Chloe Sevigny Goes Pantsless In Playboy, Talks Vincent Gallo Sex Scene (PHOTO)
Chloe Sevigny is the subject of Playboy's January 20Q feature, and in the interview she talks about the final season of 'Big Love,' her infamous oral sex scene in 'Brown Bunny' and her frustrations dating in New York.
Playboy's press release follows; scroll down for a sexy photo and read the whole thing here.
On her regrets about bad-mouthing Big Love to a reporter: "I got into a lot of trouble. It was a huge thing on the Internet. Yeah, I got a little talking-to. [laughs] I don't want to bite the hand that feeds me. I loved being on the show; I love my character and my co-stars. The whole experience has been great. I just felt it was a weaker season than others. I shouldn't have said it. I don't want to offend anybody."
On what to expect in the upcoming final season: "The writers are concentrating a lot more this year on the politics within the family. For viewers who keep asking why Bill and the family keep getting away with everything they do, this season the characters start having to face consequences. Since HBO said that viewers respond to how conservative my character is, she becomes stricter and more conservative. They're dressing me like Hillary Clinton in the 1980s."
On co-star Bill Paxton exposing himself on the show more than the women: "Bill likes to get his kit off, and he looks great. The first season, my character was aggressive in bed, but that changed by the second and third seasons, and there was no sex on season four. I don't know why, and I was confused by that. This season, aside from stuff with the teen characters, sex is still on the back burner. And although I have done nudity on the show, the other girls won't do topless. I don't want to be the show's Samantha, like on Sex and the City--the only woman who'll do nudity. So I refused to do any more and there was a lot of back-and-forth about it."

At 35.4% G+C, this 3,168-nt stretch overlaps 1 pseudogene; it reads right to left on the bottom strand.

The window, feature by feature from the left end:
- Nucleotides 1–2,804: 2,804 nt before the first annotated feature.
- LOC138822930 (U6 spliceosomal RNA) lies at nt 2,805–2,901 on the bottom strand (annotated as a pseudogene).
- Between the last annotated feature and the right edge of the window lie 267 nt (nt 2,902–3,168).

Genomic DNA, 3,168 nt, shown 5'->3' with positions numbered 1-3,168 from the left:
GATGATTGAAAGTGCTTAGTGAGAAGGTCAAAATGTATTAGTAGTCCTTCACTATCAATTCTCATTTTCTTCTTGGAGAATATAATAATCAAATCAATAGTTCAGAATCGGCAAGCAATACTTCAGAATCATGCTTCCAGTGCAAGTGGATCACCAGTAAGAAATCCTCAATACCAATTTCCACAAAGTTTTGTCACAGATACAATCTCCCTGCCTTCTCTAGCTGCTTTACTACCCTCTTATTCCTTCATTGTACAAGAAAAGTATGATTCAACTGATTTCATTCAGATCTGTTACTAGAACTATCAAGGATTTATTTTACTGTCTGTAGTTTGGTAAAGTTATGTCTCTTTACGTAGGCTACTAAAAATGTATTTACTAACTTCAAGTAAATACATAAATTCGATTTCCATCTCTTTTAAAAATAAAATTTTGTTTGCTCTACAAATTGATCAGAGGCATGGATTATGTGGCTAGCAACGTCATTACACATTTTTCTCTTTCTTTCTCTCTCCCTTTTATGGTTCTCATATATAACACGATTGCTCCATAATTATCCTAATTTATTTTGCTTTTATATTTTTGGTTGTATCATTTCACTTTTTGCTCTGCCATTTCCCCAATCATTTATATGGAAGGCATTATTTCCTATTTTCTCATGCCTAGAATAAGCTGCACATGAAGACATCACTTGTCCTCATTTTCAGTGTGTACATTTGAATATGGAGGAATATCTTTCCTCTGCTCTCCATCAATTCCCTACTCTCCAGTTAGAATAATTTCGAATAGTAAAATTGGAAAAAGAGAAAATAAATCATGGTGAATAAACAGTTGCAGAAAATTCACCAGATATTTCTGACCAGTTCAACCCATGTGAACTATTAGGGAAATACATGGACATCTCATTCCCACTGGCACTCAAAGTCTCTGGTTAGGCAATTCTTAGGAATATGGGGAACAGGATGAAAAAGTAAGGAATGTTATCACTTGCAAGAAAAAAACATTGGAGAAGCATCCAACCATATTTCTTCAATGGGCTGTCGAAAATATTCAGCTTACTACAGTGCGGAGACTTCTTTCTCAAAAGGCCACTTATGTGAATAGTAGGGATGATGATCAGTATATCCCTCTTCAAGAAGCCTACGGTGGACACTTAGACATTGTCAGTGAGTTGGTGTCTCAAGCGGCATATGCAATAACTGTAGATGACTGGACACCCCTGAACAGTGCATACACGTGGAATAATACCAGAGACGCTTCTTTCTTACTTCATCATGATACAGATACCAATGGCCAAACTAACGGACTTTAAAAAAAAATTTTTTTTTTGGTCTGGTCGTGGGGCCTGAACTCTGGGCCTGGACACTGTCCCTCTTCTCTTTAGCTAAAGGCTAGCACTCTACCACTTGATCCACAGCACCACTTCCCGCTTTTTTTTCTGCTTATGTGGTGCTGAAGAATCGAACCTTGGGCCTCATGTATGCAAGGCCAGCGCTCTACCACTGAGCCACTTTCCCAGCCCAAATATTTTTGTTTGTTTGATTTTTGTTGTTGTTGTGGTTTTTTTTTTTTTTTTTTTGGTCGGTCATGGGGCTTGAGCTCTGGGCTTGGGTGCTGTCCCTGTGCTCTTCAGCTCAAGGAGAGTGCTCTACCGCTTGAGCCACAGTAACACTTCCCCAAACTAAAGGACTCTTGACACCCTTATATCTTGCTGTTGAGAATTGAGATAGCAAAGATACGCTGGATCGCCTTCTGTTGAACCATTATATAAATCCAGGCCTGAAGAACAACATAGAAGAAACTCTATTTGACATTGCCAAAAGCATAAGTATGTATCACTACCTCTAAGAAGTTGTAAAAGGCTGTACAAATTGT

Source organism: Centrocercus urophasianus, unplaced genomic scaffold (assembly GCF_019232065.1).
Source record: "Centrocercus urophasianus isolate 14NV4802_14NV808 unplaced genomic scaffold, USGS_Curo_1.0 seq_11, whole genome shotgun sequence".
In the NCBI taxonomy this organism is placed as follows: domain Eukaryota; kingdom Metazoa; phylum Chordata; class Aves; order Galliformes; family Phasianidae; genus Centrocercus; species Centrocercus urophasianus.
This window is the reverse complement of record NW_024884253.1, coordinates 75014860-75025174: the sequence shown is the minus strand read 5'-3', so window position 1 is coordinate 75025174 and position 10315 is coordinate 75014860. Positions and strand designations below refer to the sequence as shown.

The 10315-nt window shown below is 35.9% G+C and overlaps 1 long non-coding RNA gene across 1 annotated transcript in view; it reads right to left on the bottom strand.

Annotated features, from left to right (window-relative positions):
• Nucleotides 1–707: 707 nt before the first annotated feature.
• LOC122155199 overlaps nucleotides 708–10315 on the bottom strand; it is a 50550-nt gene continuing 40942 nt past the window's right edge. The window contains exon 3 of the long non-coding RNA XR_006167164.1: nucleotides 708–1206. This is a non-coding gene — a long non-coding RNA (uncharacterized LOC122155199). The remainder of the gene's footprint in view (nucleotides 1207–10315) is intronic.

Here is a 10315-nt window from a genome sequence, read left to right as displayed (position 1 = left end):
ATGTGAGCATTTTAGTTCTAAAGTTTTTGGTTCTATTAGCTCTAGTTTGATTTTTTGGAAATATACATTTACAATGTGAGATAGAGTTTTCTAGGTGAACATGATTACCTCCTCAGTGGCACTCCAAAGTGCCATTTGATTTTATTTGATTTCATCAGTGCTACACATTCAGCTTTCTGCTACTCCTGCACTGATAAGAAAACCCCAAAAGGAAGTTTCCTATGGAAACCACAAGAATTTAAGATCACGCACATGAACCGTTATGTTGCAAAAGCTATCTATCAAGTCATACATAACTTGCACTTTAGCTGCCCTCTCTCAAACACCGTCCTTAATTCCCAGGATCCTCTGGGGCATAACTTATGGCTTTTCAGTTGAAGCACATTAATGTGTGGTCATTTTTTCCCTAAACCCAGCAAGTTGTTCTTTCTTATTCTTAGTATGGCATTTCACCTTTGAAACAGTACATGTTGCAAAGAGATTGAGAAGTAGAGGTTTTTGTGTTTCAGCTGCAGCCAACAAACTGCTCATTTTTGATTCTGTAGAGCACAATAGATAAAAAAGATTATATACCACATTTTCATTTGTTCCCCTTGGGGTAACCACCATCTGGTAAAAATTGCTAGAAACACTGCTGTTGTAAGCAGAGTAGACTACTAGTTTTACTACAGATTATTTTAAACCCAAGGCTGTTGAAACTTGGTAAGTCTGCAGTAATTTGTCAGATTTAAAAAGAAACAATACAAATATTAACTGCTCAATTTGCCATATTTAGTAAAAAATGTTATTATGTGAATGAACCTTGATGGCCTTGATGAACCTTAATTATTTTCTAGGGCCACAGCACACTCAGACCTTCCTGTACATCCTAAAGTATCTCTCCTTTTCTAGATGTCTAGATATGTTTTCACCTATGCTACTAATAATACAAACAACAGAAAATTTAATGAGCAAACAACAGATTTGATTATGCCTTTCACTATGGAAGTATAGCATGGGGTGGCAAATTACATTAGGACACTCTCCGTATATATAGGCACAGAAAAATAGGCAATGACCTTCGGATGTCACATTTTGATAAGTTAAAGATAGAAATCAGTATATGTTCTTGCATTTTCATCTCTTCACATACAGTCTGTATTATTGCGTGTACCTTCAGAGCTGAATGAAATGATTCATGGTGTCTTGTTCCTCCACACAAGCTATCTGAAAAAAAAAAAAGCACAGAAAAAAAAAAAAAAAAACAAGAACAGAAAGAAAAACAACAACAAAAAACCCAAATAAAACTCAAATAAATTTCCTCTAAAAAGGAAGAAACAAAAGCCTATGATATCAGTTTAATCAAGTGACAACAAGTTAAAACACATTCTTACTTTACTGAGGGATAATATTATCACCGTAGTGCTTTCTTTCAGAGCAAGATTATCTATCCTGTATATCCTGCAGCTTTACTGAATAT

On her oral sex scene with Vincent Gallo in The Brown Bunny: "What's happened with that is all very complicated. There are a lot of emotions. I'll probably have to go to therapy at some point. But I love Vincent. The film is tragic and beautiful, and I'm proud of it and my performance. I'm sad that people think one way of the movie, but what can you do? I've done many explicit sex scenes, but I'm not that interested in doing any more. I'm more self-aware now and wouldn't be able to be as free, so why even do it?"
On interesting sexual propositions from women: "By the time of Boys Don't Cry I had already spoken in interviews about my sexual experimenting as a young person. It sure seems that I have a pretty strong lesbian fan base because when I'm out, everybody responds to those films. I get letters. Last year I got a weird note on my car: 'If you're bored, me too. Let's meet. Your new neighbor,' signed with the person's initials. It's kind of creepy. Does this person see me in my rented backyard, smoking and lonely?"
On what she looks for in a guy: "I want a guy who is masculine, good with his hands and able to build stuff and who has survival skills. Facial hair is a big turn-on. Most of the kids I hang out with in New York are hipster arty types, but I like a stronger, more physically imposing man--like a lumberjack. I'm also into a little hair pulling. I like boys to be aggressive and allow me to be a little aggressive back."
On her texting relationships: "I've been texting for a year with a couple of guys without ever going on a date with them. The other day I got a text from a boy, but it wasn't hot. I mean, if you're going to text me every day, you haven't seen me for months and you're trying to seduce me, you'd better spice up that text and make it more exciting than 'How was your day? I hope you're having a beautiful one.' Sadly, I haven't been doing a lot of kissing lately."